It’s not necessary to be very old to recall when visited websites were fairly simple and uncluttered. Or turn that around and say instead that it has not taken very long to submerge the desired website data under advertising.
America’s pathetic residue of free market capitalism still retains its drive to satisfy needs however, and entrepreneurs remain to provide in this instance, downloadable apps called “ad blockers” for those who wish to see the websites’ information rather than its advertising. Naked information, so to speak.
An Ad Blocker is exactly that: it blocks much or all of the ads that otherwise clutter the screen on your favorite websites. (Deja vu all over again …).
Some ad blockers are even free. Others are not; the difference seems to lie in whether all or just most ads are blocked. We downloaded a free ad blocker from a non-commercial site and must report that we are happy with it. It allows a few ads (which is likely why it’s free) but does the job. We gain our needs from sites in half the time without all the ads.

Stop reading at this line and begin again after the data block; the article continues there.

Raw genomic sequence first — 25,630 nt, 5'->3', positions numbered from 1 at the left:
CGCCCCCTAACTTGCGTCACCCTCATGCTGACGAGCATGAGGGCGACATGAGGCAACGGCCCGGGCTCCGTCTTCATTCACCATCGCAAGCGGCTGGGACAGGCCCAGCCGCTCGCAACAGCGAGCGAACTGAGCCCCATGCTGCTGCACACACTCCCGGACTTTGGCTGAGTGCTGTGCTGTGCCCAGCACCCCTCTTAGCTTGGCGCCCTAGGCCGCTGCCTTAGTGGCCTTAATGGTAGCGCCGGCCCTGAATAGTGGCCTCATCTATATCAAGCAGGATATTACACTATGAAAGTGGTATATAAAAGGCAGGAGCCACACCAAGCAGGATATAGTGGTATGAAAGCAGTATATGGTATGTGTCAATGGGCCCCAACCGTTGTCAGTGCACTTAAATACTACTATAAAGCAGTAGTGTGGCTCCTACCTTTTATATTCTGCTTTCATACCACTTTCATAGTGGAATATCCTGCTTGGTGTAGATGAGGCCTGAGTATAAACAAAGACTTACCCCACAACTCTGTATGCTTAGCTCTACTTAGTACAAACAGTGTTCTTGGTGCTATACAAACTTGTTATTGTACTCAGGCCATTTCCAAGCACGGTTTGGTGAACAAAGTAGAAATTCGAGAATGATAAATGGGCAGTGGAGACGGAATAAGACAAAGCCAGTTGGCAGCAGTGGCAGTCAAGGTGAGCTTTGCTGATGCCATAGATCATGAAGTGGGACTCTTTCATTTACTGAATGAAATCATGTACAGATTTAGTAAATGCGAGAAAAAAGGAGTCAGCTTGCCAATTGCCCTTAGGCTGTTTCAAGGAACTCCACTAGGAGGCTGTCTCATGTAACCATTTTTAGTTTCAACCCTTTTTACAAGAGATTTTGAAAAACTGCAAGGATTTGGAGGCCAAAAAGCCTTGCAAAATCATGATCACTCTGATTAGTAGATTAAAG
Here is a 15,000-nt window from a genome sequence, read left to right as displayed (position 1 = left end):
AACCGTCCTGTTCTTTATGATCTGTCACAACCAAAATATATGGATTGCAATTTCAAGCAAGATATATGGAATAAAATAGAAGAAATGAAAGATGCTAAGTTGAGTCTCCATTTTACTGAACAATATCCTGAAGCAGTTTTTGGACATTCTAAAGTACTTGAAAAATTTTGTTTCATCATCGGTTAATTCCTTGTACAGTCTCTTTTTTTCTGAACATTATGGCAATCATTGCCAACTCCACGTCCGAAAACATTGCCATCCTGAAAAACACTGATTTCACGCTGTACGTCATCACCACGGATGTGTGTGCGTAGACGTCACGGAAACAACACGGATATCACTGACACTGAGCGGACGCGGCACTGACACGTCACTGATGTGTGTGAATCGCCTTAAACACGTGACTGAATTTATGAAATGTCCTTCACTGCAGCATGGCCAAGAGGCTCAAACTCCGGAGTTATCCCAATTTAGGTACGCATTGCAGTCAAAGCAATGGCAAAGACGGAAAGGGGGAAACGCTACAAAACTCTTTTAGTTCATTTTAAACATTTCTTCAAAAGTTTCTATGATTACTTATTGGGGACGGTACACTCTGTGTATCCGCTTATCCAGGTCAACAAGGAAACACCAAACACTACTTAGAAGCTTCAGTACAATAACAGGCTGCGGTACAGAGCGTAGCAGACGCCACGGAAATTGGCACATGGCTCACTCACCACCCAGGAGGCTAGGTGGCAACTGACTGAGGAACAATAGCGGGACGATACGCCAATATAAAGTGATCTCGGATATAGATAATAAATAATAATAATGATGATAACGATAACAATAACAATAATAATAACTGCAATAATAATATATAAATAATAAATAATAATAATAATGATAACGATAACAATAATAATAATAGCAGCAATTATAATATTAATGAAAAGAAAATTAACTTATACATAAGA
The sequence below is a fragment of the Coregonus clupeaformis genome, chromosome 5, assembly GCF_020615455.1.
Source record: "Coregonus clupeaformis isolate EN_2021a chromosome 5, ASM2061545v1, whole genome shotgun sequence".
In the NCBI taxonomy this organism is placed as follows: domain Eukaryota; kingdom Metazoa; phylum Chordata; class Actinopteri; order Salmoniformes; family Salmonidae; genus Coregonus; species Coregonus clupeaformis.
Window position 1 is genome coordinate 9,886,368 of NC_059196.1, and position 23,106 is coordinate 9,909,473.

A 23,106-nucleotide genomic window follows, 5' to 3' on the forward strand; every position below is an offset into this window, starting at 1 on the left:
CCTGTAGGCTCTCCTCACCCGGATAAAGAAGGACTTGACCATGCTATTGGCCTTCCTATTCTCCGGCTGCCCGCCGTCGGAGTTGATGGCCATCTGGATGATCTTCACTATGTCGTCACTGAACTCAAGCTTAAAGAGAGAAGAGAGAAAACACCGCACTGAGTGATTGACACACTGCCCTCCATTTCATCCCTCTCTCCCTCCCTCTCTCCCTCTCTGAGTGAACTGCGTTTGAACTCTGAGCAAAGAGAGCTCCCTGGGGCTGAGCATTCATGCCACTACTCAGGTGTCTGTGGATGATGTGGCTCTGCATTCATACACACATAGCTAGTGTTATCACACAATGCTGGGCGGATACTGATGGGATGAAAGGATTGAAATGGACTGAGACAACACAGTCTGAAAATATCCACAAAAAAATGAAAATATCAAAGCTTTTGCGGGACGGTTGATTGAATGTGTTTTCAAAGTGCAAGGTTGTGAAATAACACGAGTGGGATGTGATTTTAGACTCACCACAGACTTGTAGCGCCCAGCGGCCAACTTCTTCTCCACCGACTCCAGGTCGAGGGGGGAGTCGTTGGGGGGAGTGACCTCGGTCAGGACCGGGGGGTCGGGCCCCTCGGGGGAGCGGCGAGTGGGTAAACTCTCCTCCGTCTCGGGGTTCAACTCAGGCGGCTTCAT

If you have tired of interfering advertising on the web, we fearlessly recommend the use of an ad blocker. Just type “ad blocker” in the search box and proceed from there. If your experience parallels ours, you’ll speed up and unclutter.
Know though, tht advertisers are not sitting still under this attack. The Washington Post has begun to block the blockers in the interests of its advertisers. Such wars are after all, perennial.
But for now, ad blockers are fairly new, in the U.S. at least and the backlash is only starting. The blockers seem likely to retain their benefits for at least a while. No, we don’t receive any commission or other benefit, excepting less cluttered and faster internet services. If your experience differs, kindly tell us so we can spread that.
In the meantime, ad blockers up!
Yes, we realize that the ads pay for services that we would otherwise have to fund ourselves. Hence blockers are not a permanent feature. But while they last, enjoy them!